Why only L amino acids?
a-aszodi at nimr.mrc.ac.uk
Wed Jul 20 06:58:11 EST 1994
In article <307l06$ncp at zikzak.apana.org.au>, shnub at zikzak.apana.org.au (Paul Baulch) asks:
[in reply to a suggestion that biomolecules may owe their chirality to
interactions with chiral mineral (surfaces)]:
|>altabios at bham.ac.uk (John E. Fox) writes: [...]
|>>There are some theories that minerals acted as early templates, could these
|>>have some prefered orientation?
|> If so, the minerals themselves surely would have had stereochemistry.
|> Do any minerals with stereochemical lattices exist?
Firstly, a pedantic remark: I think you use "stereochemistry" where the expression
"chirality" or "asymmetry" would be more appropriate. If this is indeed the case
and your question is "Do any minerals with chiral lattices exist?", then
the answer is a definitive YES. One spectacular example is quartz; asymmetric,
left- and right-handed crystals (which are even macroscopically asymmetric in addition
to their optical activity which indicates microscopic asymmetry, in this
case the asymmetry of the crystal lattice) are often found.
So I think biomolecules could have interacted with chiral mineral surfaces.
Unfortunately this is not the solution since an imbalance in chirality is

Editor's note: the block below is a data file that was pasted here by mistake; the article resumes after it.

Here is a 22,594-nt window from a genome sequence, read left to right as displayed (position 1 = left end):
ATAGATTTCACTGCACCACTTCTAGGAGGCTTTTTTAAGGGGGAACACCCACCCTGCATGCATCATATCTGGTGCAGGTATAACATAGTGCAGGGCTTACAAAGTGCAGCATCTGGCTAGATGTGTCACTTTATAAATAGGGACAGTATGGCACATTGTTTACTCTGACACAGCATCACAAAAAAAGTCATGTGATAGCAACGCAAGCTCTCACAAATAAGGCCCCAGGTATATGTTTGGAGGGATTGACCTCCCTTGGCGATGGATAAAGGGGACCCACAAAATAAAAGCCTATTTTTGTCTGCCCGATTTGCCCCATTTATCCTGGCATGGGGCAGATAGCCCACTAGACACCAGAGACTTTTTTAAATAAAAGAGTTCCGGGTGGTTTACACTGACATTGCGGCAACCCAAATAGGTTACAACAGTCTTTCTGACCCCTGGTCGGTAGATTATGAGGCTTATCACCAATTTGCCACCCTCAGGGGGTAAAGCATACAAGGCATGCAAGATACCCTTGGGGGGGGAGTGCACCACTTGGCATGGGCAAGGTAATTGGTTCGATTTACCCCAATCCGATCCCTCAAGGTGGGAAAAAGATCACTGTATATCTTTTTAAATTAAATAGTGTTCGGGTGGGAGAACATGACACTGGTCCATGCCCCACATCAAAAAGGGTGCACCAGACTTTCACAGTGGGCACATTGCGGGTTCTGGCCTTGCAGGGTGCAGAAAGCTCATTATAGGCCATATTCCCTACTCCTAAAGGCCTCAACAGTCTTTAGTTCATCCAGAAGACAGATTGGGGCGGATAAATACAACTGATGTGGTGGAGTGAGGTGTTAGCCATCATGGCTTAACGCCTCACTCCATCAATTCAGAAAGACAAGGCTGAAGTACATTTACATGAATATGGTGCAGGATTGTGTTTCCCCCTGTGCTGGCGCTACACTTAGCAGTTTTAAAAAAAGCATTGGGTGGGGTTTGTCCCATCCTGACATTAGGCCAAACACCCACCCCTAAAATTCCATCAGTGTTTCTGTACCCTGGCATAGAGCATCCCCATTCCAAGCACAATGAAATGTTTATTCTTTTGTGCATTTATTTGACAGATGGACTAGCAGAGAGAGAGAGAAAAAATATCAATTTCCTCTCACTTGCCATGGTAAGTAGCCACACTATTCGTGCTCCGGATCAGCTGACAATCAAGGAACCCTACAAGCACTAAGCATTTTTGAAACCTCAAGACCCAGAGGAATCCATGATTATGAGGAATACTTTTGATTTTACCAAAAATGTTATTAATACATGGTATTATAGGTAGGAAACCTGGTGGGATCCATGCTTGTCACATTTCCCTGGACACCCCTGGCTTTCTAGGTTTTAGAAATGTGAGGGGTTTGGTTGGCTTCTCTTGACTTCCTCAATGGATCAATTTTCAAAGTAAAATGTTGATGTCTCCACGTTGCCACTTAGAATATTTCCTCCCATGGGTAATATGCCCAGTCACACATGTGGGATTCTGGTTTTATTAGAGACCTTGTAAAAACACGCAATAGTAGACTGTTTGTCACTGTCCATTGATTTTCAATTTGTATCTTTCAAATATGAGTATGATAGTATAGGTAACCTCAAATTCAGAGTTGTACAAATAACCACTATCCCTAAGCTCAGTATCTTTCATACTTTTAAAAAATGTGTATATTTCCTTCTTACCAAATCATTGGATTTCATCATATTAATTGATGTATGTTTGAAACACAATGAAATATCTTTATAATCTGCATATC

required anyway: to explain the predominance of one optical isomer over
its mirror image in a primordial biomolecule requires - according to this
hypothesis - the presence of an asymmetric mineral that acted as a chiral
template/catalyst/whatever. Now: what made this mineral asymmetric?...
A very general rule in stereochemistry is that asymmetric precursors produce
either asymmetric products or a 50%-50% mixture of enantiomers (chiral isomers),
known as a "raceme mixture". There is no known way of doing chiral synthesis
starting from asymmetric reactants WITHOUT ANY CHIRAL interaction. (Cf. the
sad story published in Angew. Chem. recently where the 50:50 enantiomer ratio was claimed
to have been shifted by magnetic fields; unfortunately it turned out to be a swindle,
the samples were doctored with chiral reagents.) The problem is very
important for the chemical and drugs industries since fairly often only
a given enantiomer of a drug is active biologically: in other words, half
of the product (the wrong mirror image) must be separated from the
desired enantiomer and either thrown away or "re-racemised", re-extracted, etc.
My guess is that it would be rather difficult to explain the predominance
of one enantiomer over the other among biomolecules using stereochemical
arguments only; we need chirality to produce chirality and either in the test-tube
or in the primordial ocean the "rule of racemes" applies. We need a GLOBAL chiral
and non-chemical effect: how about the Earth's rotation? ;-)
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